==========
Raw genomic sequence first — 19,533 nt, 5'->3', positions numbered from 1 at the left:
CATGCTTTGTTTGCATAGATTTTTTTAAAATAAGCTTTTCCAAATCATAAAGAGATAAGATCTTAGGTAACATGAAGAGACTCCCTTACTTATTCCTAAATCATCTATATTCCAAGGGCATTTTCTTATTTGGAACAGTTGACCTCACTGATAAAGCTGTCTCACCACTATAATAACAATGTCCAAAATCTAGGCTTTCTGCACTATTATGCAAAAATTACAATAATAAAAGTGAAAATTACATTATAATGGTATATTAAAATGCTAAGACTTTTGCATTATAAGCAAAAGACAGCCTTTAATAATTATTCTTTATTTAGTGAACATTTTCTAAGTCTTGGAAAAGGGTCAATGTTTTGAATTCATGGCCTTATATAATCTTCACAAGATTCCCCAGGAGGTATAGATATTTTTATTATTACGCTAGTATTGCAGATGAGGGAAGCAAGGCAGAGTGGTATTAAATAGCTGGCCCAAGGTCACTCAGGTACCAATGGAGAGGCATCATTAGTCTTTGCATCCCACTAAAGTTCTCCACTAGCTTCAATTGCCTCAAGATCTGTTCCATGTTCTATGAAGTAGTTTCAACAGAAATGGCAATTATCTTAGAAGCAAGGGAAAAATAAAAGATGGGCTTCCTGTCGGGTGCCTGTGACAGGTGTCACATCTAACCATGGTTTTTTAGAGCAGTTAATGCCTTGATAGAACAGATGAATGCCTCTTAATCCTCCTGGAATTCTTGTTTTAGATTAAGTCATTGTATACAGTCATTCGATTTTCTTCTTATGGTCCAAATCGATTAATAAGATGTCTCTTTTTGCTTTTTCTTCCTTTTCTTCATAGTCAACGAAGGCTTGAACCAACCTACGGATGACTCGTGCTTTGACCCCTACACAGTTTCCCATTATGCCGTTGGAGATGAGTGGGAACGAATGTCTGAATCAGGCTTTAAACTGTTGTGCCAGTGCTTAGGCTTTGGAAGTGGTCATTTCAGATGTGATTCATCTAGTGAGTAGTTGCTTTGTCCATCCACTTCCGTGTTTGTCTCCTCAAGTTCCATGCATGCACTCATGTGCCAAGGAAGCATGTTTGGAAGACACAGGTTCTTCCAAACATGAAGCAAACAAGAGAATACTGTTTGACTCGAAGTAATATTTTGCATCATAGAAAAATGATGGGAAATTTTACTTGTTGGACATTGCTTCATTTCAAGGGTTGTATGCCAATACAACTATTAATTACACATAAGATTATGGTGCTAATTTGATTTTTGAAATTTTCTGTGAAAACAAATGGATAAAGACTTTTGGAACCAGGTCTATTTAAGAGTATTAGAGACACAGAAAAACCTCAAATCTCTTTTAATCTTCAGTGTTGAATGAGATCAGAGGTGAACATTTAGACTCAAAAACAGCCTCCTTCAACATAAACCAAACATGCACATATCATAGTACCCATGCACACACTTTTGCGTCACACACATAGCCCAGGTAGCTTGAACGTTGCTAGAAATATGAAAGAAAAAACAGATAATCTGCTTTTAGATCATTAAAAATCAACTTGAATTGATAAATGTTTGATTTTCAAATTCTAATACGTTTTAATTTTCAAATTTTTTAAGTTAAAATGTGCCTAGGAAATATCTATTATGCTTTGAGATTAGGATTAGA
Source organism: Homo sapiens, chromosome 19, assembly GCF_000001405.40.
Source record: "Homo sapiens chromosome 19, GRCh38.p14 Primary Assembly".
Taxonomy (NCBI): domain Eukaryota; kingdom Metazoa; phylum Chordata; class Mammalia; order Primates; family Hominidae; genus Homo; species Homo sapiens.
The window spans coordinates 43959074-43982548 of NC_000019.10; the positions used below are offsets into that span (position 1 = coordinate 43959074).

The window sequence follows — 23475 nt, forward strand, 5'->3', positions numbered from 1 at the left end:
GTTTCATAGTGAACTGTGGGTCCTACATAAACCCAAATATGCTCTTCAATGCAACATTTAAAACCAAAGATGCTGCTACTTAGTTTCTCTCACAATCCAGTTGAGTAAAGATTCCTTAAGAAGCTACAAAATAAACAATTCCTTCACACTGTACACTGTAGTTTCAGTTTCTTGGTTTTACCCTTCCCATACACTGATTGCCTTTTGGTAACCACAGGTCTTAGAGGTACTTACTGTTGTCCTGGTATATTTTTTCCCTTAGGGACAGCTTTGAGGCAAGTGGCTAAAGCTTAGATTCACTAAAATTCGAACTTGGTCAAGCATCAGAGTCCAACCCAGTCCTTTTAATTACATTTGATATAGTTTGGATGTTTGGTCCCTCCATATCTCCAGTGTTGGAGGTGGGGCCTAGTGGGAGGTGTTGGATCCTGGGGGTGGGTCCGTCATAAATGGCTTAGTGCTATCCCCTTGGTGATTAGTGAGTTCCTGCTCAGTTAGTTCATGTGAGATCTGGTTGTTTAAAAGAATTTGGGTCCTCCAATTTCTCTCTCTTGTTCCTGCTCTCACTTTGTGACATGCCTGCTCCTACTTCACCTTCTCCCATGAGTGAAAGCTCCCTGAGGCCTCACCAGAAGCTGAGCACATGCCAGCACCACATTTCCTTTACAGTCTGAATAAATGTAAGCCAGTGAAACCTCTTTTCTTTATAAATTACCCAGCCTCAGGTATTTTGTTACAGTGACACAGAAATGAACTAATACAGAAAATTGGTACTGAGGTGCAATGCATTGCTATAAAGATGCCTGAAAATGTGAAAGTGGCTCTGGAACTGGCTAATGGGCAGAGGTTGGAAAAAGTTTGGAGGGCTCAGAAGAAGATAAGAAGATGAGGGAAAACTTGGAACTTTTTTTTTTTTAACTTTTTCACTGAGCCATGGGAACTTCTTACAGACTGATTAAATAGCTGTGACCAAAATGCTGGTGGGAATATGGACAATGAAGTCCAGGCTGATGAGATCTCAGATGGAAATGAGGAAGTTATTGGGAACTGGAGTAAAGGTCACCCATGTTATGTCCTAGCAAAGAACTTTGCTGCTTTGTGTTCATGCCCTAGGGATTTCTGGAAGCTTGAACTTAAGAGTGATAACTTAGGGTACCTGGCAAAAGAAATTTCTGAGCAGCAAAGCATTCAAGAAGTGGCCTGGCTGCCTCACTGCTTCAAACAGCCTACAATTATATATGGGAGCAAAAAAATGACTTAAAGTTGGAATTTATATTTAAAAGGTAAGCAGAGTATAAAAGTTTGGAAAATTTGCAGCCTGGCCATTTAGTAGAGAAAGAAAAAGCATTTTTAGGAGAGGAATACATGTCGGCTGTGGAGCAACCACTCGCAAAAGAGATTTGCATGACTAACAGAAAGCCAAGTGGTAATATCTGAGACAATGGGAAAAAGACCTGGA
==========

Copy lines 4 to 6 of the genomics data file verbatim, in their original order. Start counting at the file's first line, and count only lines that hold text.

Source record: "Homo sapiens chromosome 19, GRCh38.p14 Primary Assembly".
Taxonomy (NCBI): domain Eukaryota; kingdom Metazoa; phylum Chordata; class Mammalia; order Primates; family Hominidae; genus Homo; species Homo sapiens.
The window spans coordinates 43959074-43982548 of NC_000019.10; the positions used below are offsets into that span (position 1 = coordinate 43959074).